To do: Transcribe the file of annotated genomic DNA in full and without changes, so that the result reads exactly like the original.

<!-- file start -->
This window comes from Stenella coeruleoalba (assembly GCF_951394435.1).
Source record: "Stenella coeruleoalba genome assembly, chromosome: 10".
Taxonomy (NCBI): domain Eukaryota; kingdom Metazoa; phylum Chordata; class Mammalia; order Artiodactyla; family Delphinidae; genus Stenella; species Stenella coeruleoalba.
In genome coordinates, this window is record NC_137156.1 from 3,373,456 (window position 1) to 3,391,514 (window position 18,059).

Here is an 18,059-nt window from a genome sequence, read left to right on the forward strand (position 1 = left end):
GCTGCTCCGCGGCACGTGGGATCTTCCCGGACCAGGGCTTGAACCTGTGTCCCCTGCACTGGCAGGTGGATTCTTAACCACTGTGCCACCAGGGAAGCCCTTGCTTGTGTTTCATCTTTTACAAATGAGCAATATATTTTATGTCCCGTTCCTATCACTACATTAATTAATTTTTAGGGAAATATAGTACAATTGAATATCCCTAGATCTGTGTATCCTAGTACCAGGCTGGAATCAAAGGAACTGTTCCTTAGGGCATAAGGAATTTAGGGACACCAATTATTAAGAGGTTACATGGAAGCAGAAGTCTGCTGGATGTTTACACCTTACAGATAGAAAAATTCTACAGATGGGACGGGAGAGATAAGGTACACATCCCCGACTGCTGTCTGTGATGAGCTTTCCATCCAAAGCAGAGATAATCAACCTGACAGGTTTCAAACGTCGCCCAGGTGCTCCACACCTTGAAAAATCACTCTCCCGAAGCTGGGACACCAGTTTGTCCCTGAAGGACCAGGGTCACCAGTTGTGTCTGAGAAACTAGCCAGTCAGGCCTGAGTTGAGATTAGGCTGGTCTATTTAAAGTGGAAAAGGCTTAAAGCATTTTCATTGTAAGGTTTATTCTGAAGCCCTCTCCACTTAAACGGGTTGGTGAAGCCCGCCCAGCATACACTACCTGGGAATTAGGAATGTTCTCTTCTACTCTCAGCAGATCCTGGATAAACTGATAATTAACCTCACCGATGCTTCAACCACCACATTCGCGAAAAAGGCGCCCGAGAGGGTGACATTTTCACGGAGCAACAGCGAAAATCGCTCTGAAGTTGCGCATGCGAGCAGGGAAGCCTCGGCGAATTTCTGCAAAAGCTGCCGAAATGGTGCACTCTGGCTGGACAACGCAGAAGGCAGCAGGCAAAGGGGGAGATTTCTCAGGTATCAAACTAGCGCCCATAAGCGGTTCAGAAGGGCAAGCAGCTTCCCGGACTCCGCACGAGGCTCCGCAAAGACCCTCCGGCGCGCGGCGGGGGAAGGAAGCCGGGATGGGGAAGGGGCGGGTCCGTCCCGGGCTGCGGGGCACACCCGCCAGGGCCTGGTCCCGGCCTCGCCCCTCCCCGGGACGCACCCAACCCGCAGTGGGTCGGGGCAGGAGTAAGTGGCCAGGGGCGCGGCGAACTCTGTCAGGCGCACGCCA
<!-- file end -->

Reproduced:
This window comes from Stenella coeruleoalba (assembly GCF_951394435.1).
Source record: "Stenella coeruleoalba genome assembly, chromosome: 10".
Taxonomy (NCBI): domain Eukaryota; kingdom Metazoa; phylum Chordata; class Mammalia; order Artiodactyla; family Delphinidae; genus Stenella; species Stenella coeruleoalba.
In genome coordinates, this window is record NC_137156.1 from 3,373,456 (window position 1) to 3,391,514 (window position 18,059).

Here is an 18,059-nt window from a genome sequence, read left to right on the forward strand (position 1 = left end):
GCTGCTCCGCGGCACGTGGGATCTTCCCGGACCAGGGCTTGAACCTGTGTCCCCTGCACTGGCAGGTGGATTCTTAACCACTGTGCCACCAGGGAAGCCCTTGCTTGTGTTTCATCTTTTACAAATGAGCAATATATTTTATGTCCCGTTCCTATCACTACATTAATTAATTTTTAGGGAAATATAGTACAATTGAATATCCCTAGATCTGTGTATCCTAGTACCAGGCTGGAATCAAAGGAACTGTTCCTTAGGGCATAAGGAATTTAGGGACACCAATTATTAAGAGGTTACATGGAAGCAGAAGTCTGCTGGATGTTTACACCTTACAGATAGAAAAATTCTACAGATGGGACGGGAGAGATAAGGTACACATCCCCGACTGCTGTCTGTGATGAGCTTTCCATCCAAAGCAGAGATAATCAACCTGACAGGTTTCAAACGTCGCCCAGGTGCTCCACACCTTGAAAAATCACTCTCCCGAAGCTGGGACACCAGTTTGTCCCTGAAGGACCAGGGTCACCAGTTGTGTCTGAGAAACTAGCCAGTCAGGCCTGAGTTGAGATTAGGCTGGTCTATTTAAAGTGGAAAAGGCTTAAAGCATTTTCATTGTAAGGTTTATTCTGAAGCCCTCTCCACTTAAACGGGTTGGTGAAGCCCGCCCAGCATACACTACCTGGGAATTAGGAATGTTCTCTTCTACTCTCAGCAGATCCTGGATAAACTGATAATTAACCTCACCGATGCTTCAACCACCACATTCGCGAAAAAGGCGCCCGAGAGGGTGACATTTTCACGGAGCAACAGCGAAAATCGCTCTGAAGTTGCGCATGCGAGCAGGGAAGCCTCGGCGAATTTCTGCAAAAGCTGCCGAAATGGTGCACTCTGGCTGGACAACGCAGAAGGCAGCAGGCAAAGGGGGAGATTTCTCAGGTATCAAACTAGCGCCCATAAGCGGTTCAGAAGGGCAAGCAGCTTCCCGGACTCCGCACGAGGCTCCGCAAAGACCCTCCGGCGCGCGGCGGGGGAAGGAAGCCGGGATGGGGAAGGGGCGGGTCCGTCCCGGGCTGCGGGGCACACCCGCCAGGGCCTGGTCCCGGCCTCGCCCCTCCCCGGGACGCACCCAACCCGCAGTGGGTCGGGGCAGGAGTAAGTGGCCAGGGGCGCGGCGAACTCTGTCAGGCGCACGCCA